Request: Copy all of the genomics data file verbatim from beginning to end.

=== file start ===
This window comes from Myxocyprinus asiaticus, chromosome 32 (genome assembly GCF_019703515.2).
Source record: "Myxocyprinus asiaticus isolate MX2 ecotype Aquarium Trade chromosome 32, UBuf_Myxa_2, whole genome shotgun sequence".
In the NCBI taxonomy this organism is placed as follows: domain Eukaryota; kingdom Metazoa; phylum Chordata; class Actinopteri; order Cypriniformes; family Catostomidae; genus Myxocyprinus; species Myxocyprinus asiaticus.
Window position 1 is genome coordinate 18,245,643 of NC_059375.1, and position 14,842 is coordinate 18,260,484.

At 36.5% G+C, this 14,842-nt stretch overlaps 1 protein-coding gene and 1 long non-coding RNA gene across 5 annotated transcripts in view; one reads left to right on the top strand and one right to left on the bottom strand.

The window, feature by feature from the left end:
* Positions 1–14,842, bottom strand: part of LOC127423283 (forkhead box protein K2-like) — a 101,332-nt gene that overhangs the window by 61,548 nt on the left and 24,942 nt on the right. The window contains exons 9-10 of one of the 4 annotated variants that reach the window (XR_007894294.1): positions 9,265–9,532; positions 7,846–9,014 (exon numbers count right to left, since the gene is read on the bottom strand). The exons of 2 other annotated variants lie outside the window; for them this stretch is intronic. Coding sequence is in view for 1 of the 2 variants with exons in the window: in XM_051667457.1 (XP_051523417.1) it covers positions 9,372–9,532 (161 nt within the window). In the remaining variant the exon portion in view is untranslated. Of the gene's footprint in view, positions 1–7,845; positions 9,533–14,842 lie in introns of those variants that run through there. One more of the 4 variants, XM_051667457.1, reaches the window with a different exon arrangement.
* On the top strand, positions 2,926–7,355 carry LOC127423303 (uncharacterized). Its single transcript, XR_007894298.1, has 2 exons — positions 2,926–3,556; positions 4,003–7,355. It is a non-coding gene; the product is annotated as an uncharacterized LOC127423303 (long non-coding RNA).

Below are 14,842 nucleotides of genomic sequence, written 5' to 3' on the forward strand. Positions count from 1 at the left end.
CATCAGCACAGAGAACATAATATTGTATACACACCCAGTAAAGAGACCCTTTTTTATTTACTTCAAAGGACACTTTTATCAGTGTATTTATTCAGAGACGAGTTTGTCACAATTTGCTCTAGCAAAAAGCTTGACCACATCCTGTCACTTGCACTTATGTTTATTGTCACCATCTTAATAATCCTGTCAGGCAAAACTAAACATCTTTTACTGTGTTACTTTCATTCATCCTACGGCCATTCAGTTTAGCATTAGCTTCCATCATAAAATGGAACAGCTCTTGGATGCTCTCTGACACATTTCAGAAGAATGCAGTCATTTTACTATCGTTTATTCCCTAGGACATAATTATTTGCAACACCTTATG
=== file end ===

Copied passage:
This window comes from Myxocyprinus asiaticus, chromosome 32 (genome assembly GCF_019703515.2).
Source record: "Myxocyprinus asiaticus isolate MX2 ecotype Aquarium Trade chromosome 32, UBuf_Myxa_2, whole genome shotgun sequence".
In the NCBI taxonomy this organism is placed as follows: domain Eukaryota; kingdom Metazoa; phylum Chordata; class Actinopteri; order Cypriniformes; family Catostomidae; genus Myxocyprinus; species Myxocyprinus asiaticus.
Window position 1 is genome coordinate 18,245,643 of NC_059375.1, and position 14,842 is coordinate 18,260,484.

At 36.5% G+C, this 14,842-nt stretch overlaps 1 protein-coding gene and 1 long non-coding RNA gene across 5 annotated transcripts in view; one reads left to right on the top strand and one right to left on the bottom strand.

The window, feature by feature from the left end:
* Positions 1–14,842, bottom strand: part of LOC127423283 (forkhead box protein K2-like) — a 101,332-nt gene that overhangs the window by 61,548 nt on the left and 24,942 nt on the right. The window contains exons 9-10 of one of the 4 annotated variants that reach the window (XR_007894294.1): positions 9,265–9,532; positions 7,846–9,014 (exon numbers count right to left, since the gene is read on the bottom strand). The exons of 2 other annotated variants lie outside the window; for them this stretch is intronic. Coding sequence is in view for 1 of the 2 variants with exons in the window: in XM_051667457.1 (XP_051523417.1) it covers positions 9,372–9,532 (161 nt within the window). In the remaining variant the exon portion in view is untranslated. Of the gene's footprint in view, positions 1–7,845; positions 9,533–14,842 lie in introns of those variants that run through there. One more of the 4 variants, XM_051667457.1, reaches the window with a different exon arrangement.
* On the top strand, positions 2,926–7,355 carry LOC127423303 (uncharacterized). Its single transcript, XR_007894298.1, has 2 exons — positions 2,926–3,556; positions 4,003–7,355. It is a non-coding gene; the product is annotated as an uncharacterized LOC127423303 (long non-coding RNA).

Below are 14,842 nucleotides of genomic sequence, written 5' to 3' on the forward strand. Positions count from 1 at the left end.
CATCAGCACAGAGAACATAATATTGTATACACACCCAGTAAAGAGACCCTTTTTTATTTACTTCAAAGGACACTTTTATCAGTGTATTTATTCAGAGACGAGTTTGTCACAATTTGCTCTAGCAAAAAGCTTGACCACATCCTGTCACTTGCACTTATGTTTATTGTCACCATCTTAATAATCCTGTCAGGCAAAACTAAACATCTTTTACTGTGTTACTTTCATTCATCCTACGGCCATTCAGTTTAGCATTAGCTTCCATCATAAAATGGAACAGCTCTTGGATGCTCTCTGACACATTTCAGAAGAATGCAGTCATTTTACTATCGTTTATTCCCTAGGACATAATTATTTGCAACACCTTATG